• 126. Surface Cleaning SolutionsDry Cleaning SolutionsSurface Cleaning Solutions Dry Cleaning SolutionsSatisfying High Industry RequirementsCustomers demand high quality, cost effective results that comply with regulatory and environmental requirements.The SAFE-TAINER™ System is a sustainable closed-loop solution for:Dry cleaningSurface cleaningDow branded chlorinated and non-chlorinated solvents are supplied and the waste is returned for recycling in theSAFE-TAINER™ System.Solutions and ApplicationsABOUT US SOLUTIONS & APPLICATIONS NEWS & MEDIA DOWNLOADS & LINKS WHERE TO BUY CONTACT US MY.WEBSERVICESAFECHEM Europe HomePrivacy Statement | Terms of Use | Accessibility Statement | Site MapCopyright © The Dow Chemical Company (1995-2013). All Rights Reserved.®™*Trademark of The Dow Chemical Company ("Dow") or an affiliated company of Dow®Responsible Care is a registered service mark of the American Chemistry CouncilEurope(Change to North America)Search SAFECHEMClosed-Loop Solutions
  • 127. 4 STRATEGIES1.Radical natural resource efficacy2.Biomimetic, closed loop production3.Solutions economy4.Reinvest in natural capitalwww.natcap.orgNatural Capitalism
  • 128. Industries & ApplicationsSolventsSAFE-TAINER™SystemService ElementsCOMPLEASE™Chemical LeasingProducts & ServicesService AllianceCHEMAWARE™ KnowledgeServicesTestimonialsSurface Cleaning SolutionsDry Cleaning SolutionsCOMPLEASE™ is an innovative offering for high qualitycleaning requirements of our customers. At the same time itsupports customer efforts regarding environmentalresponsibility.COMPLEASE™ combines the full SAFECHEM surface cleaningsolution optionally with high performance cleaning equipmentfor a fixed monthly leasing fee. The flexibility of the availabletechnical parameters allows continuous cleaning processoptimisation.Customers benefit from improved cleaning processes andresults, cost transparency and greater economic value.Further informationCOMPLEASE™ Chemical Leasing Information FolderIndividual Complete Solution for Quality Cleaning in Line with EnvironmentalRequirementsCOMPLEASE™ – Chemical LeasingABOUT US SOLUTIONS & APPLICATIONS NEWS & MEDIA DOWNLOADS & LINKS WHERE TO BUY CONTACT US MY.WEBSERVICESAFECHEM Europe Home : Surface Cleaning Solutions : Products & Services : COMPLEASE™ Chemical LeasingEurope(Change to North America)Search SAFECHEMFull Package
  • 129. MUD JEANS toevoegen
  • 130. 4 STRATEGIES1.Radical natural resource efficacy2.Biomimetic, closed loop production3.Solutions economy4.Reinvest in natural capitalwww.natcap.orgNatural Capitalism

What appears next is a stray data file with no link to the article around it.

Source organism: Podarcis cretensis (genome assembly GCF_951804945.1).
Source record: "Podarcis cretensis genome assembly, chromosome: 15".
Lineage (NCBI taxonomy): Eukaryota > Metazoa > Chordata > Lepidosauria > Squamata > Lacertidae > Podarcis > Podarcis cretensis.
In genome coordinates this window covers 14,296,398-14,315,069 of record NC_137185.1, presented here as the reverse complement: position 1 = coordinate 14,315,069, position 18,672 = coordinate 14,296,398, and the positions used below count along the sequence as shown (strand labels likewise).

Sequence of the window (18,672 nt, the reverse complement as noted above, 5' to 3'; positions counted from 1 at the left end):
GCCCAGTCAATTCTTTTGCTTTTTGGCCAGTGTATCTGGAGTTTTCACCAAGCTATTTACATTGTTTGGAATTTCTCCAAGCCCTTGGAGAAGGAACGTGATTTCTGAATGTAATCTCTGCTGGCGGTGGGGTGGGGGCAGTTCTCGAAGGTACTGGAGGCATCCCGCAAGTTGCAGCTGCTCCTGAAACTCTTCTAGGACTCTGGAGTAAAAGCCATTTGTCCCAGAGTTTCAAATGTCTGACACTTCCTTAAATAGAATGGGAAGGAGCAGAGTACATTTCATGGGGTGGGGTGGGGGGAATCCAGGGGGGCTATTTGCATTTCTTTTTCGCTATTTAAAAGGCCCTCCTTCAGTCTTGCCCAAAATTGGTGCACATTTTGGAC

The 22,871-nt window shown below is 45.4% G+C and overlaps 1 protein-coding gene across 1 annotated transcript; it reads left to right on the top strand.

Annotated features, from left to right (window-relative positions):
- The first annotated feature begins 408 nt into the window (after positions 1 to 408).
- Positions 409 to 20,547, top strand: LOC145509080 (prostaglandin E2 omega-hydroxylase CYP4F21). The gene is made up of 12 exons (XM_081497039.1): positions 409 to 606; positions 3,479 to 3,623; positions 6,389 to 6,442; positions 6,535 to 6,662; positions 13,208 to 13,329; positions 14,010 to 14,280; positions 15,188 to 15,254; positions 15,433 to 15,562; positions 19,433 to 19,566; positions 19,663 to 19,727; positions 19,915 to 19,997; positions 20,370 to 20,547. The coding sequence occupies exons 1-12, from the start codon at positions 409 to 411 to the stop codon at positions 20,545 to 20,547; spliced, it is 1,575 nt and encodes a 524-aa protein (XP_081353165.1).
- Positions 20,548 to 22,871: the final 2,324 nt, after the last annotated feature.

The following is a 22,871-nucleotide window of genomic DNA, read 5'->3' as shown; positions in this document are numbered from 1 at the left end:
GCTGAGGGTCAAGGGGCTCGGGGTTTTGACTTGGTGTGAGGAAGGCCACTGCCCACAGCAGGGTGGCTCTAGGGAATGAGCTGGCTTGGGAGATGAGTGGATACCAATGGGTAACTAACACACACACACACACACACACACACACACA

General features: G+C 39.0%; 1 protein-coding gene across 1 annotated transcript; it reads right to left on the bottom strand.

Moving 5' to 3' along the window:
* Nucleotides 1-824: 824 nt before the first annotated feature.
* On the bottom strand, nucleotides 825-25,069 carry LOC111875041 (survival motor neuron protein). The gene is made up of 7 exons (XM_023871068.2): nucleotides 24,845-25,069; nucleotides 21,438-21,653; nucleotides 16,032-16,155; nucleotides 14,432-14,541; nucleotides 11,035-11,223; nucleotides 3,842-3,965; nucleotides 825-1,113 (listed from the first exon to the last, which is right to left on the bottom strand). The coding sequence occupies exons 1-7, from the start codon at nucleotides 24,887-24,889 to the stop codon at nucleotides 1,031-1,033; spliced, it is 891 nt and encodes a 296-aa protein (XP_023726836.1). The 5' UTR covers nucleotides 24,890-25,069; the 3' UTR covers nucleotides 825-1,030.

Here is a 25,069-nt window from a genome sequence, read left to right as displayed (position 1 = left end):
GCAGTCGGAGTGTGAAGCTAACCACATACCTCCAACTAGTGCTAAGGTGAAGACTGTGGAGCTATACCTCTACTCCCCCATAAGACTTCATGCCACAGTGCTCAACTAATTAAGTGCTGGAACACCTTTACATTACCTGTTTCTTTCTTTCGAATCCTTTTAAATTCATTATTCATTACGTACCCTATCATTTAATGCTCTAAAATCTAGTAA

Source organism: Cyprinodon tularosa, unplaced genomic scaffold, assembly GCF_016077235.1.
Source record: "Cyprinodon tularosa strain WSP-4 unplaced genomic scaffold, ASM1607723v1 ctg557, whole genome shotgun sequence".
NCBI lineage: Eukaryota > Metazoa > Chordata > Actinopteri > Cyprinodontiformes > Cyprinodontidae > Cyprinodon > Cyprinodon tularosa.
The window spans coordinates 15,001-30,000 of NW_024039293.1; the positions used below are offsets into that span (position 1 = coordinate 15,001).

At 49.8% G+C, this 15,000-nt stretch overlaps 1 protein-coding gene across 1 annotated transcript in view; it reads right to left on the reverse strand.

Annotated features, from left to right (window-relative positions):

• 131. streetstreetlanewood
  • 132. Intensief groen 17.000 helft van dExtensief groen 45.500 21.0007.46717.000boswadi en tahelft ext. tu13.03317.50045.50017.0007.000Verharde rijwegIntensief beheerd groenExtensief beheerd groenBebouwde oppervlakteOnverharde rijwegVerharde rijwegIntensief beheerd groenExtensief beheerd groenBebouwde oppervlakteOnverharde rijwegafbeelding 5Verdeling van de oppervlaktes in een Ecovil-lage, in m2Verharde rijwIntensief behExtensief beBebouwde oOnverhardeVerharde rijwIntensief behExtensief beBebouwde oOnverhardeEcovillages levenscyclus analyse:Vergelijking landgebruikEcovillages1217.50069.95022.050Verharde rijwegIntensief beheerd groenExtensief beheerd groenBebouwde oppervlakteOnverharde rijwegafbeelding 5Verdeling van de oppervlaktes in een Ecovil-lage, in m2afbeelding 6Verdeling van de oppervlaktes in een traditio-nele verkaveling, in m2Verharde rijwegIntensief beheerd groenExtensief beheerd groenBebouwde oppervlakteOnverharde rijwegVerharde rijwegIntensief beheerd groenExtensief beheerd groenBebouwde oppervlakteOnverharde rijwegTraditionele wijk EcovillageVerdelingoppervlaktes(m2)Ecovillage-Levenscyclusanalysewoonwijk, inclusief con-an de totale oppervlaktede helft van de tuinen inos): onder extensief be-eld in bosreservaten) alsamenstelling en humus-ordert de biodiversiteitieve invloed op ecosys-van extensief beheer zijnden van exoten. Maaien,rmen van intensief be-n houdt rekening met deer natuur en aan het her-gekozen voor planten diendigheden. De voorkeurast is er ook plaats voorvestigen)n ecologi-smiddelenminimum.afbeelding 3Bovenaanzicht van een traditionele verkave-lingEcovillage-Levenscyclusanalyseincidentele ingrepen die de vegetatiestructuur en -samenstelling en humus-Extensief beheer bevordert de biodiversiteitin een natuurlandschap en heeft zodoende een positieve invloed op ecosys-temen en de diensten die zij leveren. Voorbeelden van extensief beheer zijnhet verwijderen van opslag uit een heide of het bestrijden van exoten. Maaien,chopperen, plaggen, dunnen en groepenkap zijn vormen van intensief be-heer.» extensieve tuinen: een ecologische siertuin houdt rekening met demenselijke wensen en behoeften; draagt bij aan meer natuur en aan het her-stel van het landschap. In een ecologische tuin wordt gekozen voor planten diezijn aangepast aan de grondsoort en aan de omstandigheden. De voorkeurgaat uit naar streekeigen bomen en struiken. Daarnaast is er ook plaats voorspontane natuur (plantensoorten die zich spontaan vestigen)en voor insecten, vogels en kleine zoogdieren. In een ecologi-sche tuin gebruikt men geen chemische bestrijdingsmiddelenof kunstmest. Er wordt bovendien gestreefd naar een minimumaan tuinafval en een zuinig energie- en waterverbruik.afbeelding 4Bovenaanzicht van de Ecovillage in Meche-lenafbeelding 3Bovenaanzicht van een traditionele verkave-lingExtensief groen 45.500 21.0007.46717.000boswadi en taludhelft ext. tuinen0 geenVerharde rijwegIntensief beheerd groenExtensief beheerd groenBebouwde oppervlakteOnverharde rijwegVerharde rijwegIntensief beheerd groenExtensief beheerd groenBebouwde oppervlakteOnverharde rijwegafbeelding 5Verdeling van de oppervlaktes in een Ecovil-lage, in m2Verharde rijwegIntensief beheerd groenExtensief beheerd groenBebouwde oppervlakteOnverharde rijwegVerharde rijwegIntensief beheerd groen